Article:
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Difference between revisions of "High school: opening message"

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This page provides a brief introduction to why high school is a critical phase of your life, and a few big ideas to keep in mind. Read it, and then proceed to explore our range of advice offerings.
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High school is a critical phase in life. If you make good choices, you can blossom and set yourself up for success later in life. If you make bad choices, you can permanently cripple your future prospects. We're here to help you make better choices. On this page, we give some big picture considerations to keep in mind. Once you've read them, you can proceed to our pages with more details:
  
''You'' here will refer to a high school student, typically an early high school student.
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* [[Choosing what to learn|Choose what to learn]]
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* [[Learning resources for high school students|Find good learning resources]]
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* [[course selection|Select courses]]
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* [[good study habits|Improve your study habits]]
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* [[managing your time|Manage your time]]
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* [[high school extracurricular activities|Select extracurricular activities]]
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* [[college selection|Decide where to go for college]]
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* [[college: deciding whether to go|Decide whether to go to college]]
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* [[Preparing for your career during high school|Prepare for your career]]
  
==How high school matters==
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===Don't rely on "the system" to guarantee you life satisfaction===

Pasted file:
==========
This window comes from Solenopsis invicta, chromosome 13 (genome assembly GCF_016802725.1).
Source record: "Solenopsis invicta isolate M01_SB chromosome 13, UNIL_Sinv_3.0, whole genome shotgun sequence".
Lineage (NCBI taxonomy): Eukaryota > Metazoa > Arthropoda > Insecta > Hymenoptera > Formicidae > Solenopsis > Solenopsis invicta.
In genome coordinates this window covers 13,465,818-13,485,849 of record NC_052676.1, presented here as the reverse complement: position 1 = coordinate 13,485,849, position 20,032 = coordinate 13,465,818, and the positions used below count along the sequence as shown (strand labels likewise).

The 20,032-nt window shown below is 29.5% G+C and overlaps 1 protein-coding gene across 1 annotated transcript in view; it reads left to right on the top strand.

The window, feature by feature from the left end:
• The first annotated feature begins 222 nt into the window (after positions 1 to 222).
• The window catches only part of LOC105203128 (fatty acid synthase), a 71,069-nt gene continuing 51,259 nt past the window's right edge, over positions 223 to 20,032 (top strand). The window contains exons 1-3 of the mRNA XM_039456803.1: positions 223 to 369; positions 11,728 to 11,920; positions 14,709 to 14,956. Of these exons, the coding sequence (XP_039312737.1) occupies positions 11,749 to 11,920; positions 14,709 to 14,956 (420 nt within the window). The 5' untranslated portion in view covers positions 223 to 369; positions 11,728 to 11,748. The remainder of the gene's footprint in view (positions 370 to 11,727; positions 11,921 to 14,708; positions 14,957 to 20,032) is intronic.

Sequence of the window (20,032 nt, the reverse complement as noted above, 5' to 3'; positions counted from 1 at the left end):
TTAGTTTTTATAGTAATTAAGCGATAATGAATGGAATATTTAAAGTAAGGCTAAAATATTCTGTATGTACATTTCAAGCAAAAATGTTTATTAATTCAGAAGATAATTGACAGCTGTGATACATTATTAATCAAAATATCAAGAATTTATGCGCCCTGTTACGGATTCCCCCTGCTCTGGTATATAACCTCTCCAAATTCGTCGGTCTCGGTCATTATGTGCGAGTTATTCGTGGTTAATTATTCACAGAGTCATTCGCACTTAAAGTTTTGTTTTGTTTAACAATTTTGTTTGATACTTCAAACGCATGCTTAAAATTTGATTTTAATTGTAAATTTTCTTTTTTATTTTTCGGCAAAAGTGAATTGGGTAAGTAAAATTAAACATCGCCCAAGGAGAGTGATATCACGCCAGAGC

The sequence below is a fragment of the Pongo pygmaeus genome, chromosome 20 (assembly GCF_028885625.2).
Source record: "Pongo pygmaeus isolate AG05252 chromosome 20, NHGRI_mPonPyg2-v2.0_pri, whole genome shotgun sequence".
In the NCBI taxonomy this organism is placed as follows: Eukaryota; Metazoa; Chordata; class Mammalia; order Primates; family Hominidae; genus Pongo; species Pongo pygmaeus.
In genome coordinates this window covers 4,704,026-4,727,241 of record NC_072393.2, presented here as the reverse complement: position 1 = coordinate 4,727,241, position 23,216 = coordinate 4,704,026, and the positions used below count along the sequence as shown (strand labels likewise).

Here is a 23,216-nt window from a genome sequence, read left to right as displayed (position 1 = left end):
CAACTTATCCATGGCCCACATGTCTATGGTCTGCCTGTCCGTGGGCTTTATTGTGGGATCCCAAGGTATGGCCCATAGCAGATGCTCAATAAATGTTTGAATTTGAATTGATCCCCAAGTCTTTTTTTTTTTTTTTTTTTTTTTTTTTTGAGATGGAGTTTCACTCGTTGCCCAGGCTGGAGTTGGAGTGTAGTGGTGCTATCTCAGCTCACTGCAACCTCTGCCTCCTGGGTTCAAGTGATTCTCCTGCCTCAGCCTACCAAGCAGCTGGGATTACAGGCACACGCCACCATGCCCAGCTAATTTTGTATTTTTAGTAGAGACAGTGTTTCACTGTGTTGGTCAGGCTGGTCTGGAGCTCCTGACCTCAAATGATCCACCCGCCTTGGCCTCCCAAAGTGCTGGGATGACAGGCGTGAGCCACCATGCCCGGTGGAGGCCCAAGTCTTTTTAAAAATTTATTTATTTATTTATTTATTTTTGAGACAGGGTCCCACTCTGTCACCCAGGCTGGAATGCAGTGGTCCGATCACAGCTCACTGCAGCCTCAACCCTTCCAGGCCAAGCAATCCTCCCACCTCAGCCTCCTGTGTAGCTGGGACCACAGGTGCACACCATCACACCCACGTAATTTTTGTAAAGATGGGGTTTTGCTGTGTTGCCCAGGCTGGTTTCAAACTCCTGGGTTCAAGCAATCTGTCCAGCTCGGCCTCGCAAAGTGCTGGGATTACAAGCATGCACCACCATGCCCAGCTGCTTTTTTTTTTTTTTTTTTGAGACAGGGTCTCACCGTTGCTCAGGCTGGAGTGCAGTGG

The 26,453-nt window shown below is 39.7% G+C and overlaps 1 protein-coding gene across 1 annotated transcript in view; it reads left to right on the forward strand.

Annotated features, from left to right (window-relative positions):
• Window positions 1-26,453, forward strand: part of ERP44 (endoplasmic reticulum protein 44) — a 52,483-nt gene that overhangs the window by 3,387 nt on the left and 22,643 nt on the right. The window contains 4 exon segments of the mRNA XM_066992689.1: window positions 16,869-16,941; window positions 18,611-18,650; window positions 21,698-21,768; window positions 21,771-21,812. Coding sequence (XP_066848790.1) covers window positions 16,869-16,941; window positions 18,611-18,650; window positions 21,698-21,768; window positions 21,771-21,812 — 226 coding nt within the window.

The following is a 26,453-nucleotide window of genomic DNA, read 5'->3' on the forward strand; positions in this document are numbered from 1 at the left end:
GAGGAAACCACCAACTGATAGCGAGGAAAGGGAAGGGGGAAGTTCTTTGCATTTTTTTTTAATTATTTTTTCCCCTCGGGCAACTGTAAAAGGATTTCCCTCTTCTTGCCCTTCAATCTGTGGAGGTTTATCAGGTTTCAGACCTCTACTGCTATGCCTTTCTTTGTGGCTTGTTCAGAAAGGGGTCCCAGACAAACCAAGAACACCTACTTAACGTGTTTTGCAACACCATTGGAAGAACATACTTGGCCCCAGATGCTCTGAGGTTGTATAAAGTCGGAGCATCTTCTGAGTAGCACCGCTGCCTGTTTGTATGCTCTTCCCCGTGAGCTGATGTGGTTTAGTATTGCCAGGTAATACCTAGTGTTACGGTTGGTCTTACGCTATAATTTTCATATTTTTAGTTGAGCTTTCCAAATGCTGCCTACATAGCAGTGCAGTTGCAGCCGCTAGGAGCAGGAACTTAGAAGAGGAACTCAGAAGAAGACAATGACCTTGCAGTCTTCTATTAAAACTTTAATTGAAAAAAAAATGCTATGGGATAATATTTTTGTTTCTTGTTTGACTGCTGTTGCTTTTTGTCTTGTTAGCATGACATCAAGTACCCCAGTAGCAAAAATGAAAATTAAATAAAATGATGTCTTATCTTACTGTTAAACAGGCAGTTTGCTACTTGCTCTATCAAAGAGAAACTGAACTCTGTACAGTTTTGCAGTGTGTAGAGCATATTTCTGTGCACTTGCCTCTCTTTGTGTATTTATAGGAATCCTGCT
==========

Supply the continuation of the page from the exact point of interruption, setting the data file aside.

High school is a critical phase for reasons to do both with biology and the structure of academic systems, because of the juxtaposition of the following facts:
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If you go to school, take the classes that people tell you to, do your homework, and engage in the extracurricular activities that your peers do, you'll be setting yourself up for an "okay" life. But you can do better than that.
  
* You're still growing rapidly, and what you learn and how you spend your time will play a major role in shaping the sort of person who you are as an adult.  
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The school system wasn't designed to help you achieve your goals. It wasn't designed to optimize student welfare in general: it was cobbled together by many different actors with many different goals, from politicians to teachers to parents to colleges. It often suffers from inadequate resources. Even if the school system ''were'' optimized on average, the ''one-size-fits-all'' approach it takes means that it wouldn't be optimized for people who differ in any relevant respect from average. Compared with what you can achieve by carefully thinking about what your goals are and how you can achieve them, following "the system" fares poorly.  
* You're sufficiently mature so that you can start engaging in intellectual activity and work in the way that adults do.
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* You're at a stage where how others evaluate you has a strong impact on your future prospects.
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===Your high school academic record===
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{{quotation|'''KEEP IN MIND''': Doing well within the system should be treated as a ''constraint'' within which you need to operate, rather than a defining feature of your life.}}
  
A strong academic record in high school is critical for college admissions. If you want to get into a selective college, you'll need to earn high grades in challenging courses. See [[college statements on the importance of grades and coursework]]
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==Getting into trouble can change your life ==
  
===Getting into trouble===
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High school is a time when many students engage in risky activities that can get them into trouble in ways that have a major negative effect on their life trajectories. One reason for this might be because they haven't had yet had the experience of suffering the consequences of poor choices. Another reason might be because they're not fully biologically mature and haven't yet developed adult-level impulse control. Whatever the reason, you should be aware of the risks. See our page on [[getting into trouble during high school]] for more thoughts on these activities and the importance of avoiding them.
  
High school is a time when many students engage in activities that get them into trouble in ways that can permanently alter their lives. We strongly urge you to avoid engaging in such activities. See our page on [[getting into trouble during high school]] for more thoughts on this.